In May of 2008 UNAVCO Engineers Abe Morrison and Sarah Doelger installed three of the six new CGPS stations to be placed around Puerto Rico and the US Virgin Islands. These installations included a site at the Arecibo Observatory, the Bayamon Science Park, and one on Caja De Muertos Island. The next group of installations later this fall will include St. Croix in the Virgin Islands, Culebra Island off the northeast coast of Puerto Rico, and Mona Island midway between the west coast of Puerto Rico and the Dominican Republic.
This project will develop a real broadband earthquake observation system at seismic stations of the Puerto Rico Seismic Network. A set of co-located broadband velocitymeter and accelerometer instruments have been operating at these stations for many years. The combined system will record much longer period seismic waves, which is critical to monitor large earthquakes (e.g., M>8.0), particularly tsunamigenic earthquakes, and study long-period earthquake ground motions. Lessons from the Dec. 26, 2004, Andaman Islands-Sumatra Earthquake (M 9.2) indicated that it is difficult to get true size of very large earthquakes using the information recorded by current seismometers because of the loss of long-period information.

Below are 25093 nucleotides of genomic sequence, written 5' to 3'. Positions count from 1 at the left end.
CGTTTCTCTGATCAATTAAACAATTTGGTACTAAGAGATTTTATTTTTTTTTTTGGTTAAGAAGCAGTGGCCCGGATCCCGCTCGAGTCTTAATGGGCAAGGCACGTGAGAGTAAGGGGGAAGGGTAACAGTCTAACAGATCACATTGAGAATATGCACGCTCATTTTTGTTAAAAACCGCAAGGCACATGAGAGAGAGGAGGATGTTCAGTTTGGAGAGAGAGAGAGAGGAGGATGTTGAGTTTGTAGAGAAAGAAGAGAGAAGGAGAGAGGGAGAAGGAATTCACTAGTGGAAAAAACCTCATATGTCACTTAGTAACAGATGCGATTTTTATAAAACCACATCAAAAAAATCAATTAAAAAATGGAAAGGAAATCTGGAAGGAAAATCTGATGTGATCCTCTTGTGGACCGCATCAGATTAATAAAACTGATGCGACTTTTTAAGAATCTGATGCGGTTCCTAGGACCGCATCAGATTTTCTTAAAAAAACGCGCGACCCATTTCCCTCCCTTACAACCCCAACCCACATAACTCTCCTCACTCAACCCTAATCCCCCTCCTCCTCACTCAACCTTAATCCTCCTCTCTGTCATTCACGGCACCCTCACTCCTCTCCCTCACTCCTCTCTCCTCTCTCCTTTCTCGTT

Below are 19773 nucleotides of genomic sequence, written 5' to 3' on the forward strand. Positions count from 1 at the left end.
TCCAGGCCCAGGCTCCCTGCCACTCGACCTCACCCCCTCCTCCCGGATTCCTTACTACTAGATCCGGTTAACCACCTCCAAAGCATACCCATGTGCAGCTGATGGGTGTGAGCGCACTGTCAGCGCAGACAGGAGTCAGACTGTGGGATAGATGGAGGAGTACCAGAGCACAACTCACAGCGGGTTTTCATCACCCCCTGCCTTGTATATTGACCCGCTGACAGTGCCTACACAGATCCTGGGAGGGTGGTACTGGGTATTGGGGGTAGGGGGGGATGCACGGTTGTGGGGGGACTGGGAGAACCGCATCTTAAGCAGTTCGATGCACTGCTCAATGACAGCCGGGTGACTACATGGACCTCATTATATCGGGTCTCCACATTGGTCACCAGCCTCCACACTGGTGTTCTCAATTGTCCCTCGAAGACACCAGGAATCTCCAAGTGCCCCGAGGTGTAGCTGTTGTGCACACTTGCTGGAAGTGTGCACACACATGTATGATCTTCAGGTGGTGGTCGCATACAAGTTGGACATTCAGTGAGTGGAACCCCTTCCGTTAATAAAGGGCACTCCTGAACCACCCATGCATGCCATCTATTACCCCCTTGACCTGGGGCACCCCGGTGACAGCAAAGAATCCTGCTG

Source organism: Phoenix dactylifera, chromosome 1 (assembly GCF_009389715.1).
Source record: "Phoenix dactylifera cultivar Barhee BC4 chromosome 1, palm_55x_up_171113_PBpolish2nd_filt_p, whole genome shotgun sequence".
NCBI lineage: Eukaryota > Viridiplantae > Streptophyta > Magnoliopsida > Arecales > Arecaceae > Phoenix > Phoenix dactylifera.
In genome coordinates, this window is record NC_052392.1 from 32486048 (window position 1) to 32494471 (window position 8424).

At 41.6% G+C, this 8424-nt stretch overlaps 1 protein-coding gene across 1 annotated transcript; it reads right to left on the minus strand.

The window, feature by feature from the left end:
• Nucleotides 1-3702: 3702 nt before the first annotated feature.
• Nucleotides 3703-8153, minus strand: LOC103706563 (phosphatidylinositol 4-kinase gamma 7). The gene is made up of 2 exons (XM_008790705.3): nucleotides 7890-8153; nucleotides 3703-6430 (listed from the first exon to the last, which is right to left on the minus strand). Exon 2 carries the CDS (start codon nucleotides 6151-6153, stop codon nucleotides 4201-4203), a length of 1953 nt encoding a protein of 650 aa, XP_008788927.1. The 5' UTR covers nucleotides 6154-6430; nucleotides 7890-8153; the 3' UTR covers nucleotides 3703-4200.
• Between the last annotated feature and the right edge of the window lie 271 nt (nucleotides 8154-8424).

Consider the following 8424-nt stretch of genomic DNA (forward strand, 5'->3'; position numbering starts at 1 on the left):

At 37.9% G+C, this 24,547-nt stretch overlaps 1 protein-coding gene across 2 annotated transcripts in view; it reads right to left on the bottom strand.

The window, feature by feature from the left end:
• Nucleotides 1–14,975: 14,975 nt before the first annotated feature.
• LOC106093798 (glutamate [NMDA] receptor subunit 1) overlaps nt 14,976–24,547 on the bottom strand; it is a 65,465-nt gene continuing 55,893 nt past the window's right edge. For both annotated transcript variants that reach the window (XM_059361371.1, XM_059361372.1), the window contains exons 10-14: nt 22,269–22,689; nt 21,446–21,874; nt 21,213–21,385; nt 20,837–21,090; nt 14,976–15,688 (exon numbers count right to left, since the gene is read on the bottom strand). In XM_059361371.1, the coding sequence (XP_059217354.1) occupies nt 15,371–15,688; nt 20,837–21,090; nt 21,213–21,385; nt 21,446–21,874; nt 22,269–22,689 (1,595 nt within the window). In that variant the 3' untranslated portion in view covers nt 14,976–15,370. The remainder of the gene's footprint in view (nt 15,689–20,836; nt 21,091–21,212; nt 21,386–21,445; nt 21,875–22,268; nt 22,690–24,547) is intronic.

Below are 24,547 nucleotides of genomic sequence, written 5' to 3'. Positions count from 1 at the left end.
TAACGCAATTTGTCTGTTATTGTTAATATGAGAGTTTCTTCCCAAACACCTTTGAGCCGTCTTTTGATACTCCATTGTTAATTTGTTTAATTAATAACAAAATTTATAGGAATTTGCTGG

The true size and tsunami potential of these earthquakes can be determined accurately using only 15 minutes of GPS data after the earthquake initiation. The seismicity of Puerto Rico and northeastern Caribbean region (including the U.S. and British Virgin Islands) is monitored jointly by the Puerto Rico Seismic Network and the Puerto Rico Strong Motion Program, both operating within the University of Puerto Rico at Mayaguez (UPRM). The Puerto Rico Seismic Network has also been developing a tsunami early warning system for the Caribbean region. However, the existing modern digital broadband seismic observation system is not a real broadband system. Modern velocitymeters and accelerometers have disadvantages in correctly recording long-period (e.g. larger than 30 sec for accelerometers and 150 sec for velocitymeters) seismic waves. Long period seismic waves, as well as permanent ground displacement information, are critical for detecting tsunamigenic earthquakes. High-rate (1-Hz) GPS is a good tool for earthquake studies and understanding fault rupture and its induced strong ground motions.
Figure 1 - UNAVCO Engineer Abe Morrison surveys the completed Arecibo CGPS station that is located on the grounds of the Arecibo Observatory.
Figure 2 - The installed CGPS site on Caja De Muertos Island. Caja De Muertos island is a wildlife refuge located about 10 miles off the coast of Ponce PR. The Island is administered by the Department of Natural Resources who granted permission for this project to install the SDBM site.
Figure 3 - UNAVCO Engineer Sarah Doelger holds an impromptu class on how to use the hammer drill, used to drill the holes for the GPS monument legs. The interested onlookers are technicians from the university of Puerto Rico Mayguez and the Puerto Rico Seismic Network.
Last modified: 2020-01-28 22:54:18 America/Denver